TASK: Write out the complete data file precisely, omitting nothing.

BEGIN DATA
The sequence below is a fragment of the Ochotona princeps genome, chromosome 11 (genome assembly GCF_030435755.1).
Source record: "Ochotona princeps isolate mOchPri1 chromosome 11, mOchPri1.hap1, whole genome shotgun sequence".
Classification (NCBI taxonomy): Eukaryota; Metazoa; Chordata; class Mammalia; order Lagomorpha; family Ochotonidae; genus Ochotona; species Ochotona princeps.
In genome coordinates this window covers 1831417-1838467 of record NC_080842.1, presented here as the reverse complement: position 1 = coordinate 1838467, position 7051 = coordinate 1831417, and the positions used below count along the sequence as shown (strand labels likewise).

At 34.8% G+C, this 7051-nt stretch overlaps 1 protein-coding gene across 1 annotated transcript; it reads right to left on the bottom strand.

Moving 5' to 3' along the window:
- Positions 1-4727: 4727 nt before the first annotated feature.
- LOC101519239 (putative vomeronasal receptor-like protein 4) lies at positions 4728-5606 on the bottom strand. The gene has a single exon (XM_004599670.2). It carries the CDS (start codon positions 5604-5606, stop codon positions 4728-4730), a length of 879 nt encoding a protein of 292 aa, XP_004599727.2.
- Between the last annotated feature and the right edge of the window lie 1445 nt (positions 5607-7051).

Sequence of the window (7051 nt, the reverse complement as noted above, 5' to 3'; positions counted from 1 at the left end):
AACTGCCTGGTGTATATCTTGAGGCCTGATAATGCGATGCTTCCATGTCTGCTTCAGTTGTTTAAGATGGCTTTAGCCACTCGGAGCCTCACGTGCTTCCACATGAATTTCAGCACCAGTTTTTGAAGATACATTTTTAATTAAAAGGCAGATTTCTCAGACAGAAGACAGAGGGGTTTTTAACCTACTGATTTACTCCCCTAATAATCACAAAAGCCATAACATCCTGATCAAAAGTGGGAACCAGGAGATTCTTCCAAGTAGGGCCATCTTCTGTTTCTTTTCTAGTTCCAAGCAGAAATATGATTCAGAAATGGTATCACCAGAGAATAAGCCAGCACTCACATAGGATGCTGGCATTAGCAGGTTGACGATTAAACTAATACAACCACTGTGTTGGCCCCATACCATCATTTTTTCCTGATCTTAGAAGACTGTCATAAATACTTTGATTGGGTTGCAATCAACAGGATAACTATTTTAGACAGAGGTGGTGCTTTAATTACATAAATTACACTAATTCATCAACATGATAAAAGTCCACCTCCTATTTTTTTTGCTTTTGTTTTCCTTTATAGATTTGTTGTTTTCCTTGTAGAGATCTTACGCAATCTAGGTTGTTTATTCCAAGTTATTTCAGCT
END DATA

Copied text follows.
The sequence below is a fragment of the Ochotona princeps genome, chromosome 11 (genome assembly GCF_030435755.1).
Source record: "Ochotona princeps isolate mOchPri1 chromosome 11, mOchPri1.hap1, whole genome shotgun sequence".
Classification (NCBI taxonomy): Eukaryota; Metazoa; Chordata; class Mammalia; order Lagomorpha; family Ochotonidae; genus Ochotona; species Ochotona princeps.
In genome coordinates this window covers 1831417-1838467 of record NC_080842.1, presented here as the reverse complement: position 1 = coordinate 1838467, position 7051 = coordinate 1831417, and the positions used below count along the sequence as shown (strand labels likewise).

At 34.8% G+C, this 7051-nt stretch overlaps 1 protein-coding gene across 1 annotated transcript; it reads right to left on the bottom strand.

Moving 5' to 3' along the window:
- Positions 1-4727: 4727 nt before the first annotated feature.
- LOC101519239 (putative vomeronasal receptor-like protein 4) lies at positions 4728-5606 on the bottom strand. The gene has a single exon (XM_004599670.2). It carries the CDS (start codon positions 5604-5606, stop codon positions 4728-4730), a length of 879 nt encoding a protein of 292 aa, XP_004599727.2.
- Between the last annotated feature and the right edge of the window lie 1445 nt (positions 5607-7051).

Sequence of the window (7051 nt, the reverse complement as noted above, 5' to 3'; positions counted from 1 at the left end):
AACTGCCTGGTGTATATCTTGAGGCCTGATAATGCGATGCTTCCATGTCTGCTTCAGTTGTTTAAGATGGCTTTAGCCACTCGGAGCCTCACGTGCTTCCACATGAATTTCAGCACCAGTTTTTGAAGATACATTTTTAATTAAAAGGCAGATTTCTCAGACAGAAGACAGAGGGGTTTTTAACCTACTGATTTACTCCCCTAATAATCACAAAAGCCATAACATCCTGATCAAAAGTGGGAACCAGGAGATTCTTCCAAGTAGGGCCATCTTCTGTTTCTTTTCTAGTTCCAAGCAGAAATATGATTCAGAAATGGTATCACCAGAGAATAAGCCAGCACTCACATAGGATGCTGGCATTAGCAGGTTGACGATTAAACTAATACAACCACTGTGTTGGCCCCATACCATCATTTTTTCCTGATCTTAGAAGACTGTCATAAATACTTTGATTGGGTTGCAATCAACAGGATAACTATTTTAGACAGAGGTGGTGCTTTAATTACATAAATTACACTAATTCATCAACATGATAAAAGTCCACCTCCTATTTTTTTTGCTTTTGTTTTCCTTTATAGATTTGTTGTTTTCCTTGTAGAGATCTTACGCAATCTAGGTTGTTTATTCCAAGTTATTTCAGCT